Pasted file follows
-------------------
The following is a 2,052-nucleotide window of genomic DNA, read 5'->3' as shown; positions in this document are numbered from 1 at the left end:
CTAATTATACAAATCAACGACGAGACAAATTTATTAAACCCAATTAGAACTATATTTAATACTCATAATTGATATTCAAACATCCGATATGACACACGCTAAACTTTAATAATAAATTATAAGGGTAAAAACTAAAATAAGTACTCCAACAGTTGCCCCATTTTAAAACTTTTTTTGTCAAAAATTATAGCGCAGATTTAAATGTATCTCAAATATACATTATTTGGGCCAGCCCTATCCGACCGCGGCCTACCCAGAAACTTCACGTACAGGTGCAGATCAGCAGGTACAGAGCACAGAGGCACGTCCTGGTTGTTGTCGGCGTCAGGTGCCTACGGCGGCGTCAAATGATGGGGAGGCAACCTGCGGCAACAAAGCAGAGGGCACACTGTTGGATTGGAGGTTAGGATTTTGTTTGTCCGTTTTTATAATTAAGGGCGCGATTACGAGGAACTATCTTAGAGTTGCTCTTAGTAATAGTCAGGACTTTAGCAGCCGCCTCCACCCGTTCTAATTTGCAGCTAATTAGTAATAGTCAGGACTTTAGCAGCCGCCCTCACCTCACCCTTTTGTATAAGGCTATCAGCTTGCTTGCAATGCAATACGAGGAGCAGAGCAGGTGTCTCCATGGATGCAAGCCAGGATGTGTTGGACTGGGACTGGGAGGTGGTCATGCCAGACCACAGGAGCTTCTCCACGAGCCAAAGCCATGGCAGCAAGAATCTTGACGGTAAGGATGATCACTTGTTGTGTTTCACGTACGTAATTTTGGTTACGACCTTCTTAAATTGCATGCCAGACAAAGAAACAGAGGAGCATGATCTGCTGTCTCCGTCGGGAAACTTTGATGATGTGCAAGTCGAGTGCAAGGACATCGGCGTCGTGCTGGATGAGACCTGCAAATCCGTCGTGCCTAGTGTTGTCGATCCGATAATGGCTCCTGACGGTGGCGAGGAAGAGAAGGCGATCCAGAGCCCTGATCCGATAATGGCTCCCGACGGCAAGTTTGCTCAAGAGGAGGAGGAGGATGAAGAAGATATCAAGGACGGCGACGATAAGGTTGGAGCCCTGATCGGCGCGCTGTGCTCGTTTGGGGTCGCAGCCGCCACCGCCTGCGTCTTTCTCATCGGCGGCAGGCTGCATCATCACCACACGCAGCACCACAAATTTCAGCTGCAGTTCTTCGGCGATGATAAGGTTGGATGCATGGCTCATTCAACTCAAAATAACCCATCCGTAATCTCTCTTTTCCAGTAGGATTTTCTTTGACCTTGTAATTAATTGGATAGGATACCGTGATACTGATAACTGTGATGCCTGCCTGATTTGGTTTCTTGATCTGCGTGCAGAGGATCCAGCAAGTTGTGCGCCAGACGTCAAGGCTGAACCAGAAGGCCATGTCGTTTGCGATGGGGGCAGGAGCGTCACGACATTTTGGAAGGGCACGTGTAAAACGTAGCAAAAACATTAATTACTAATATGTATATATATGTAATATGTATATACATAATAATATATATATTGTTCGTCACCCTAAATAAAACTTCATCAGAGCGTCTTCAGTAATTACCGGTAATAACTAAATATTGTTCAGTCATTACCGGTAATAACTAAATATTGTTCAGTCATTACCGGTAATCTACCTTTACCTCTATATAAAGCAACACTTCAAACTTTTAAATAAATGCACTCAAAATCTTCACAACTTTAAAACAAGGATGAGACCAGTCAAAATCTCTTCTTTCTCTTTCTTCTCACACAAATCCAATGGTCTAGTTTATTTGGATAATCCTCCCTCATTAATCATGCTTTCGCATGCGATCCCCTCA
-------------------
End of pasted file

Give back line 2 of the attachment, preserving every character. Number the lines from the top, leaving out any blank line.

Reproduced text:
CTAATTATACAAATCAACGACGAGACAAATTTATTAAACCCAATTAGAACTATATTTAATACTCATAATTGATATTCAAACATCCGATATGACACACGCTAAACTTTAATAATAAATTATAAGGGTAAAAACTAAAATAAGTACTCCAACAGTTGCCCCATTTTAAAACTTTTTTTGTCAAAAATTATAGCGCAGATTTAAATGTATCTCAAATATACATTATTTGGGCCAGCCCTATCCGACCGCGGCCTACCCAGAAACTTCACGTACAGGTGCAGATCAGCAGGTACAGAGCACAGAGGCACGTCCTGGTTGTTGTCGGCGTCAGGTGCCTACGGCGGCGTCAAATGATGGGGAGGCAACCTGCGGCAACAAAGCAGAGGGCACACTGTTGGATTGGAGGTTAGGATTTTGTTTGTCCGTTTTTATAATTAAGGGCGCGATTACGAGGAACTATCTTAGAGTTGCTCTTAGTAATAGTCAGGACTTTAGCAGCCGCCTCCACCCGTTCTAATTTGCAGCTAATTAGTAATAGTCAGGACTTTAGCAGCCGCCCTCACCTCACCCTTTTGTATAAGGCTATCAGCTTGCTTGCAATGCAATACGAGGAGCAGAGCAGGTGTCTCCATGGATGCAAGCCAGGATGTGTTGGACTGGGACTGGGAGGTGGTCATGCCAGACCACAGGAGCTTCTCCACGAGCCAAAGCCATGGCAGCAAGAATCTTGACGGTAAGGATGATCACTTGTTGTGTTTCACGTACGTAATTTTGGTTACGACCTTCTTAAATTGCATGCCAGACAAAGAAACAGAGGAGCATGATCTGCTGTCTCCGTCGGGAAACTTTGATGATGTGCAAGTCGAGTGCAAGGACATCGGCGTCGTGCTGGATGAGACCTGCAAATCCGTCGTGCCTAGTGTTGTCGATCCGATAATGGCTCCTGACGGTGGCGAGGAAGAGAAGGCGATCCAGAGCCCTGATCCGATAATGGCTCCCGACGGCAAGTTTGCTCAAGAGGAGGAGGAGGATGAAGAAGATATCAAGGACGGCGACGATAAGGTTGGAGCCCTGATCGGCGCGCTGTGCTCGTTTGGGGTCGCAGCCGCCACCGCCTGCGTCTTTCTCATCGGCGGCAGGCTGCATCATCACCACACGCAGCACCACAAATTTCAGCTGCAGTTCTTCGGCGATGATAAGGTTGGATGCATGGCTCATTCAACTCAAAATAACCCATCCGTAATCTCTCTTTTCCAGTAGGATTTTCTTTGACCTTGTAATTAATTGGATAGGATACCGTGATACTGATAACTGTGATGCCTGCCTGATTTGGTTTCTTGATCTGCGTGCAGAGGATCCAGCAAGTTGTGCGCCAGACGTCAAGGCTGAACCAGAAGGCCATGTCGTTTGCGATGGGGGCAGGAGCGTCACGACATTTTGGAAGGGCACGTGTAAAACGTAGCAAAAACATTAATTACTAATATGTATATATATGTAATATGTATATACATAATAATATATATATTGTTCGTCACCCTAAATAAAACTTCATCAGAGCGTCTTCAGTAATTACCGGTAATAACTAAATATTGTTCAGTCATTACCGGTAATAACTAAATATTGTTCAGTCATTACCGGTAATCTACCTTTACCTCTATATAAAGCAACACTTCAAACTTTTAAATAAATGCACTCAAAATCTTCACAACTTTAAAACAAGGATGAGACCAGTCAAAATCTCTTCTTTCTCTTTCTTCTCACACAAATCCAATGGTCTAGTTTATTTGGATAATCCTCCCTCATTAATCATGCTTTCGCATGCGATCCCCTCA